July 14, 2024

Corner Office: Jack Dangermond: Cultivating His Plants, and His Company

Q. Do you remember the first time you were somebody’s boss? 

A. I was a teenager. My parents owned a plants nursery. We all grew up growing things, and planting things, and selling things, and I also managed landscape crews.   

Q. So how old were you when you first started running a crew?   

A. Sixteen.  

Q. Was that hard for you?   

A. No.  Growing up in a family business like that was really a happy time.  When my parents started it, they had little education and were immigrants from Holland. We all just worked together as a team in the nursery. It basically gave me all the lessons of business school when I was growing up — issues like cash flow, customer service and how to grow a business. 

My parents had no money, but they had strong values that I’ve carried throughout my life — things like not going into debt, never borrowing money, never leveraging, paying your bills on time, keeping your agreements, selling customers the right things, treating employees right and growing things. 

Q. So, at 16, you’re managing a crew.  I assume that these people were older than you.   

A. Yes. We worked as a team. Part of my management style today is not being elitist, but rather being involved with the people doing the actual work. On the landscape crew I learned a lot from the other workers. We treated everybody equally, and we worked hard.  I also remember my father and I were once walking through the nursery, and one of the plants was wilting.  And he said, “Did you notice something?” 

I looked down and realized the plant was wilting.  He said: “Don’t ever walk by a wilting plant. Get water on it right away.”  Which sort of stuck with me — you inherently have responsibilities to take care of things. In a nursery, if you don’t take care of those plants, your profits get lost real quickly.  You have to weed.  You have to water.  You have to nurture.  Also, you have to take care of your employees in such a way that they do the same.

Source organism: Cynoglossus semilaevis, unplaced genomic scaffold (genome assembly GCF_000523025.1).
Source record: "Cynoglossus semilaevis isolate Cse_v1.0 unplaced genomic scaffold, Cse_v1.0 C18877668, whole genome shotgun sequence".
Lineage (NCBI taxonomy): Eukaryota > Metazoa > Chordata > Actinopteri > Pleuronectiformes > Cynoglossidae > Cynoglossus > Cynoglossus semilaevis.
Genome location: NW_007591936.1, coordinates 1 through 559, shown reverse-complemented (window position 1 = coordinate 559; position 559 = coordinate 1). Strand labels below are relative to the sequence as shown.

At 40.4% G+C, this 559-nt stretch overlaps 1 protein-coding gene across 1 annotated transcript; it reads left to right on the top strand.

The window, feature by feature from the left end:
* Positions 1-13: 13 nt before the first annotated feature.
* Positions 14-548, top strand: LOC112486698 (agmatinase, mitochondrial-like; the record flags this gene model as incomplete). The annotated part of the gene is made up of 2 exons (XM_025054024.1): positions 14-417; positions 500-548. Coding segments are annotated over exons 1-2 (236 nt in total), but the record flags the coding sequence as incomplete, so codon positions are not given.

Q. What other lessons from the nursery?

A. One of the guiding principles was to take care of your customers.  Don’t sell them something they don’t need. So we would simply listen to our customers, and work with them, show them some alternatives, sketch some things out and create a successful design for their yard.  And that kind of customer relationship was something that was genuine and also endeared our family to people. People loved going to that nursery, and having somebody actually care for them rather than just shove some product in their face. 

Q. How do you apply all those lessons at Esri?   

A. I have four priorities. The first one is to focus on what customers need and want. And, second, make my company a really great place to work.  So when we hire somebody, we have in mind finding a person who really fits so well that they realize their life’s work with us.  

  The third is to make sure we’re a very strong business that supports the first two priorities. In a public company, the first thing is taking care of stockholders, and then you keep the employees happy, and then, O.K., the customers. I was very lucky to start this company and keep it my own. And the fourth priority was added about 20 years ago when we started to work seriously with business partners. Today we have about 2,000 business partners all around the world. 

Q. Can you talk about hiring?

A. Our H.R. department screens applicants to make sure they would fit in a certain job.  Then they have interviews with as many as 10 different people they would be working with if they got hired. We want to have peer review of the person so that we are sure that they really want to do the work we do. We’re very passionate about our work.  We want to make sure that they’re skillful, that their motives are right, that they can work on a team and that they’re nice.   

Q. Can you give me more of a sense of how the conversation goes during an interview? What do you ask?

A. I’ll ask provocative questions that help me quickly get a sense of someone, like, “What’s the worst thing that’s ever happened to you?” In their professional life, the issues they bring up are often associated with challenges like laying people off. And so I’ve heard every story of a public company’s ups and downs where people were confronted with doing dirty work for others and not feeling good about it. I learn a lot about people’s values and their judgment about things based on how they act in those situations. I’m just trying to figure out who they are.   

Q. What other questions do you ask?   

Article source: http://feeds.nytimes.com/click.phdo?i=0cdeb79b4d63f8edc013354e2f5b9ca2

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